The editor of this publication is often asked to name several of the most significant surprises which he observed over the past half century working on issues dealing with the administrative state.
Outside the wonky world of regulations the resultant answer would hardly ring an audible chime with the general populace. Nonetheless the question is challenging and is recast to identify regulatory “dumbfounders”. Answers change with the passage of time and rebranding the question as the identification of “dumbfounders” is appropriate because the use of the term “dumb” implies to a number of readers that the response to the underlying question is self evident; in addition we were also in search of a noun in lieu of a verb to designate a specific event that designates a surprise.
Benefit-cost analysis had its origins in the evaluation of water resource development projects such as dams and waterways. The idea of applying the techniques unique to the analysis of the benefits and costs resulting from the pouring of tons of concrete to build massive public works projects to the analysis of the benefits and costs emanating from piles of paper which compel changes in the social or economic behavior of individuals was dumbfounding to a wide range of personnel within the administrative state; see this post for additional background.
Regulatory agencies routinely issue statements that are not published as regulations and are frequently referred to as guidance. Some inhabitants of the regulatory state believe that the term guidance means exactly what the dictionary says it means: “the act or function of guiding” with an emphasis on to “guide” not to “compel” which when translated into the parlance of the regulators means that the regulators would be extremely deferential to guidance but not necessarily bound by it for any period of time, however short, because guidance is solely advisory to both the regulators and private parties.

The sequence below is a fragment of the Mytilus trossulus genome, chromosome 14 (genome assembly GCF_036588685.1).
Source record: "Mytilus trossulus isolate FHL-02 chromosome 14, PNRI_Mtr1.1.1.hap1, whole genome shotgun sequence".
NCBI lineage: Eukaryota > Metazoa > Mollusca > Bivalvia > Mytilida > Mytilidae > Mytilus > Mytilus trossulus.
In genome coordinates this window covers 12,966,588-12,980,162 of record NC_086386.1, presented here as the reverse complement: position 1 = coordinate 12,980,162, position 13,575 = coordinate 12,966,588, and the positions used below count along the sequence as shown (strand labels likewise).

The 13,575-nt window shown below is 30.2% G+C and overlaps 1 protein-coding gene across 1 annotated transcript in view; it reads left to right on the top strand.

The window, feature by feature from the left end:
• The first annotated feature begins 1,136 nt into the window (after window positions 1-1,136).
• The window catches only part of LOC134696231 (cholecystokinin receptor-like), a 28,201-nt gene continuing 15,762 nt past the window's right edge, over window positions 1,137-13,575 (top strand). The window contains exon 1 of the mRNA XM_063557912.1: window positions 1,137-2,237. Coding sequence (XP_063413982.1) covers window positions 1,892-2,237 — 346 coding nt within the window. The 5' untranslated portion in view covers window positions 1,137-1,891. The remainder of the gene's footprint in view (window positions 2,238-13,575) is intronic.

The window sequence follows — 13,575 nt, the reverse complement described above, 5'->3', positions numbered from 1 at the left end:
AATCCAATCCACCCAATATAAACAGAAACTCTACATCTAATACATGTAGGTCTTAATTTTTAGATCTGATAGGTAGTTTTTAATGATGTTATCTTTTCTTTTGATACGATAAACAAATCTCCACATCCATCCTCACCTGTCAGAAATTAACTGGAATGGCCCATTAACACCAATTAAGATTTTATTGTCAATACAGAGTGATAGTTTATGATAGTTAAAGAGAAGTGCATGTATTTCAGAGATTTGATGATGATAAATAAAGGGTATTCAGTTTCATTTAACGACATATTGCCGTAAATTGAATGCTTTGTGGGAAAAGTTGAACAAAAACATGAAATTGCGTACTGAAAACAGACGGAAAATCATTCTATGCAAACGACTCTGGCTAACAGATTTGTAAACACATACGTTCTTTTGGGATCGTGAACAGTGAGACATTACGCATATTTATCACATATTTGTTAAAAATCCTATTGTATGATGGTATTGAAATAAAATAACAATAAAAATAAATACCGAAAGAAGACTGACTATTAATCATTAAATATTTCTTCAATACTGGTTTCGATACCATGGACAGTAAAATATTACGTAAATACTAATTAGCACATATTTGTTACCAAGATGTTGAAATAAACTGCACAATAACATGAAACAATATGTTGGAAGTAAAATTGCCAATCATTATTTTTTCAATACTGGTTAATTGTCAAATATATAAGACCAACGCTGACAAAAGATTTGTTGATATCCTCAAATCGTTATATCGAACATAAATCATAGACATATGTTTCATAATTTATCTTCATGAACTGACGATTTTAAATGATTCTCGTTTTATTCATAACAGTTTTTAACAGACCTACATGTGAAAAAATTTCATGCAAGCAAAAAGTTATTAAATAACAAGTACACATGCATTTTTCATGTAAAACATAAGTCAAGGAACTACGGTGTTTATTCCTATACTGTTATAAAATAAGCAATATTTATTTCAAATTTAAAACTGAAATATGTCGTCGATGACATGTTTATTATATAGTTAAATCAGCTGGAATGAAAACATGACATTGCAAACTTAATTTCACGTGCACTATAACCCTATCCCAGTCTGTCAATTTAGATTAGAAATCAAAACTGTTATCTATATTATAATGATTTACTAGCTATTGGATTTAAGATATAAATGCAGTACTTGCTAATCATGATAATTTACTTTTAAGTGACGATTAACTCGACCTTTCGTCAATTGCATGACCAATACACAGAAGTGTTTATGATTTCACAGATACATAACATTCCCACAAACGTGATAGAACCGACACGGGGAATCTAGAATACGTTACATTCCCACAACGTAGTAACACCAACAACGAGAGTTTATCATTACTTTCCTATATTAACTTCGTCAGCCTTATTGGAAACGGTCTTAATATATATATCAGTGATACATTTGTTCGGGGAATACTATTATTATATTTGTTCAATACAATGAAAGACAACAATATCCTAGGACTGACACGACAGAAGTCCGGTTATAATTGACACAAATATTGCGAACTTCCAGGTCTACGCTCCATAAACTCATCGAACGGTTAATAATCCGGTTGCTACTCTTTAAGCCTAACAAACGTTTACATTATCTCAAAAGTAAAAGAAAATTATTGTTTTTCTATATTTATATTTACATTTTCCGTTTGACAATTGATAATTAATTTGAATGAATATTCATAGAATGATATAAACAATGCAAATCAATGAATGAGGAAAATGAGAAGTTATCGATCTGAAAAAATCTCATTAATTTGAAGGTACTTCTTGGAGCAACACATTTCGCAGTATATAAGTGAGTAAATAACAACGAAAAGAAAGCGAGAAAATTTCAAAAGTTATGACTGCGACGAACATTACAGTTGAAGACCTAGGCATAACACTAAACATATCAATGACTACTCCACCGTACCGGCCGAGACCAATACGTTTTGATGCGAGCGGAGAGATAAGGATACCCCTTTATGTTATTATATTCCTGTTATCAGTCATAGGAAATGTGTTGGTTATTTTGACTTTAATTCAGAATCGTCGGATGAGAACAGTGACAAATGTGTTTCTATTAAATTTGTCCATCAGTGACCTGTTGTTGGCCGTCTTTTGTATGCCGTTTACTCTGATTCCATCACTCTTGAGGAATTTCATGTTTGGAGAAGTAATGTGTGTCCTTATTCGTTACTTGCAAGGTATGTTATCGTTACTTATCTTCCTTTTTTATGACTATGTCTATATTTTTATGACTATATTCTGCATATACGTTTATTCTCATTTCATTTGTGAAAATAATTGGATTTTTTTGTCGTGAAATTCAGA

Nothing could be farther from the truth; agency guidance governs the actions of agency personnel until which time a party convinces senior management of the agency to the contrary. A related question is if guidance governs the views of agency personnel until it is revised by a superior, must the regulatory party comply with the guidance until such an action occurs?
See this report of the Administrative Conference of the US which sets forth the views of interviewees in agencies, industry, and NGOs on the probable prevailing circumstances that discourage regulated parties from seeking departures from guidance, as well as factors that can incline agencies against departing from guidance. Also see this action by DOJ regarding its internal guidance which eliminates any uncertainty whatsoever –why is not the DOJ document the standard to be used by all agencies?: DOJ Guidance Documents
Heretofore the gold dumbfounder was the claim that the President did not have the authority to implement centralized regulatory review in the White House Office of Management and Budget. However since the myriad of studies and statements on guidance are not only murky but are also increasing both in frequency and significance, the issues concerning regulatory guidance documents have been upgraded to silver medal status leaving no choice but to relegate an issue which was formerly one of the most contentious issues in the administrative state–centralized regulatory review- to the bronze medal status.